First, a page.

If you’ve ever wondered who really runs the show in Garfield County look no further than Monday’s BOCC meeting. (Click here to watch — advance to 4:22, runs about 1 hour) In a sickening display of capitulation, the Commissioners blatantly ignored the recommendations of the entire Planning Commission, plus Michael Sullivan, alternate commissioner, and Kirby Wynn, the oil & gas liaison, and bowed to the rule of WPX Energy.
Garfield County commissioners this week decided that pits used to hold fluids used for so-called remote hydraulic fracturing sites are exempt from county land-use review.
The commissioners’ decision means that the pits are a use-by-right in the county, something that has generated some concern over the potential for odor impacts to residents.
WPX Energy asked for the action by commissioners, in an attempt to clarify the county’s land-use code. Remote frack sites are used to frack wells via pipeline at multiple pads sometimes miles away, which can have benefits including reducing truck trips to each pad and allowing for smaller pads …
Maybe it’s just me. But I watched the video of the public hearing and it sure didn’t look to me like WPX was asking for clarification of the county’s land-use code. They re-wrote it and then bitch-slapped the commissioners in the face with it. At times Commissioner Jankovsky seemed to be testifying on behalf of WPX.
Okay so, remote fracking is done from a staging area that contains tanks and equipment and is connected by pipelines to remote well pads. Remote fracking is regulated by the COGCC. Garfield County considers the process a use-by-right and therefore it is exempt from land-use review. Likewise for tanks and equipment on remote fracking sites which are considered part of the use-by-right.
Open pits are a whole different deal. In Garfield County, open pits are not use-by-right. They are subject to a permitting process that includes a land-use review. The county’s land-use code does not make a distinction between a wastewater pit and a remote fracking pit. Open pits are referred to as water impoundments. WPX reps at Monday’s meeting claimed there is a difference between wastewater pits and fracking pits. Evidently the commissioners bought their rationale.
Back to the remote fracking site. Tanks are use-by-right. Pits are not. That doesn’t mean pits are prohibited at remote fracking sites. It just means the operators have to request permission. Play by the rules.
In January, WPX demanded that fracking pits at remote fracking sites in Garfield County be exempt from the permitting process.
… WPX regulatory specialist Ashlee Fechino told the county in a Jan. 28 letter that it didn’t make sense that tanks are exempted, but if WPX uses pits it is “subject to expensive and time-consuming permitting requirements with Garfield County” …
… WPX prefers to have the option of using pits for reasons including their ability to handle high volumes of fluids. Fechino said the pits are subject to strict operating requirements by the Colorado Oil and Gas Conservation Commission, and WPX is trying to avoid going through another layer of permitting …
Click on this link to review all the exhibits at Monday’s public hearing: Text Amendment to the Garfield County Land Use and Development Code Hyrdraulic Fracturing, Remote Surface Facilities and Water Impoundment Definitions. The WPX letter is Exhibit H (Page 14).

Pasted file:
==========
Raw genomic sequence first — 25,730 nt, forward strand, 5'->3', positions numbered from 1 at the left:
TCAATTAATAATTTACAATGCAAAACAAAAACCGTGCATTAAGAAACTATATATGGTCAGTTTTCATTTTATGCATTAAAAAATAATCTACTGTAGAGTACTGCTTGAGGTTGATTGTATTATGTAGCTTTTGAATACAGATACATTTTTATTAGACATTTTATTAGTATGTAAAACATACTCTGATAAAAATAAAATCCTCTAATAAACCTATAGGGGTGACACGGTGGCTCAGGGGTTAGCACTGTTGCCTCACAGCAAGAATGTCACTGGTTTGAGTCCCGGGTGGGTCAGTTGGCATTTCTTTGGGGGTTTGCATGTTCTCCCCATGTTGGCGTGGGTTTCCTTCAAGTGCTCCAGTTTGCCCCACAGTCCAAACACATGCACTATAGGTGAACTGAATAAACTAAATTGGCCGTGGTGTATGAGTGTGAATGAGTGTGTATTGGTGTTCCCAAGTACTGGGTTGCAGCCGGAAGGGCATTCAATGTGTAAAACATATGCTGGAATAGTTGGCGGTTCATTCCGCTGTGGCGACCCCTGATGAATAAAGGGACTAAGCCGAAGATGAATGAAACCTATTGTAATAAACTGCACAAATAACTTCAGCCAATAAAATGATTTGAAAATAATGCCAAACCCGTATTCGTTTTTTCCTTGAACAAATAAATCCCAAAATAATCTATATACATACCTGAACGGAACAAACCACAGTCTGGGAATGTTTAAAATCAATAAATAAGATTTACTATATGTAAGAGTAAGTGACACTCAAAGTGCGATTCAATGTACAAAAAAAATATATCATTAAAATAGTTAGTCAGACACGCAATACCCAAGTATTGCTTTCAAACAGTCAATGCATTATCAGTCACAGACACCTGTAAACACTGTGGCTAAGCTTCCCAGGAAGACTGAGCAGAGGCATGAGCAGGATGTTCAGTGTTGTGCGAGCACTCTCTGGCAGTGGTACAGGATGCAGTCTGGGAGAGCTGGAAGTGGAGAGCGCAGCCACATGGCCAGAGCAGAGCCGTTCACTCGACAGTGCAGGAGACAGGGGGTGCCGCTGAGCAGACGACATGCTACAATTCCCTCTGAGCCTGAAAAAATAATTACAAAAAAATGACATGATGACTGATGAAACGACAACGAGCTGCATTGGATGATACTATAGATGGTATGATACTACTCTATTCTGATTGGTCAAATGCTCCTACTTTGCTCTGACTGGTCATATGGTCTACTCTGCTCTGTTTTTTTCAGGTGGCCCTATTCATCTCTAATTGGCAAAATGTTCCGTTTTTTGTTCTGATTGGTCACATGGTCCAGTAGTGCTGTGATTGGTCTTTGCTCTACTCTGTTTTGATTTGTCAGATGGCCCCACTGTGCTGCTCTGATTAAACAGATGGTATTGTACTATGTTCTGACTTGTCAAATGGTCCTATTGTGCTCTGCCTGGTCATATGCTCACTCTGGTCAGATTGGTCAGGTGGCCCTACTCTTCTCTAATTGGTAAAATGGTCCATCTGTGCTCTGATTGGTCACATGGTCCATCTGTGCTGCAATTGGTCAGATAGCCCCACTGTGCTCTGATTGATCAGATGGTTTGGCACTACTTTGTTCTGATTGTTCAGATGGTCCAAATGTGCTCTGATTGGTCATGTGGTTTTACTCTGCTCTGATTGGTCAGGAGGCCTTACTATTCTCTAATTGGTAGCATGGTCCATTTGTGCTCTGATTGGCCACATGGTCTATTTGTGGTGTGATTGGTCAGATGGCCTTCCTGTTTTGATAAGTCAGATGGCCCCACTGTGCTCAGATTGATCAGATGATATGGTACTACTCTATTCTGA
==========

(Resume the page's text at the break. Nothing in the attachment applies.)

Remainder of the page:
What should not go unmentioned was Planning Manager Tamra Allen’s lengthy and in-depth presentation outlining the reasons why pits are pits and how they got to be permitted in the first place and why they should remain permitted and subject to land-use review. More simply put:
… The county’s Planning Commission unanimously opposed the pit exemption, arguing that it’s difficult to distinguish between remote fracking pits and the wastewater impoundment pits that are subject to county review.
An alternative member of that commission, Michael Sullivan, voiced concern to county commissioners about the county making the remote frack pits a use-by-right in every zoning category in the county, including residential areas.
“Tanks close to residential areas are bad enough. I believe open pits next to any residential zone are a failure on our part to protect the citizens,” he said.
But it wasn’t only Tamra Allen’s and Michael Sullivan’s voices in opposition. Even Kirby Wynn spoke up.
… Kirby Wynn, the county’s oil and gas liaison, told commissioners this week, “At times open pits can cause some real serious odor issues.”
He said some of the most difficult and longstanding, almost unfixable problems he has to deal with involve resident complaints about pit odors …
Actually he was talking specifically about an ongoing problem with an open pit located in Dry Hollow, south of Silt. Of course that’s when the WPX reps got defensive and talked about the difference between a remote fracking pit and a wastewater pit and the discussion heated up from there. The testy exchanges between Kirby Wynn and the WPX reps left me wondering if he’ll have his job for long. However he failed to grasp the opportunity to drive home a vital point which was then lost forever. The WPX reps insisted they are the good guys in the white hats and they are responsible and they don’t make mistakes — er if they do they fix them. Kirby failed to say: “You are not the only operators in this county.”
WPX demanded that fracking pits be included as use-by-right at remote fracking sites because permitting is a big hassle. And they won’t ever abuse that privilege because they are WPX and they are the good guys. So the commissioners rolled over and voted unanimously to allow the exemption even though the staff was unanimously against it. The exemption applies to all operators in Garfield County — not just the good guys.
And who inspects those remote fracking sites? They don’t call them remote for nothing.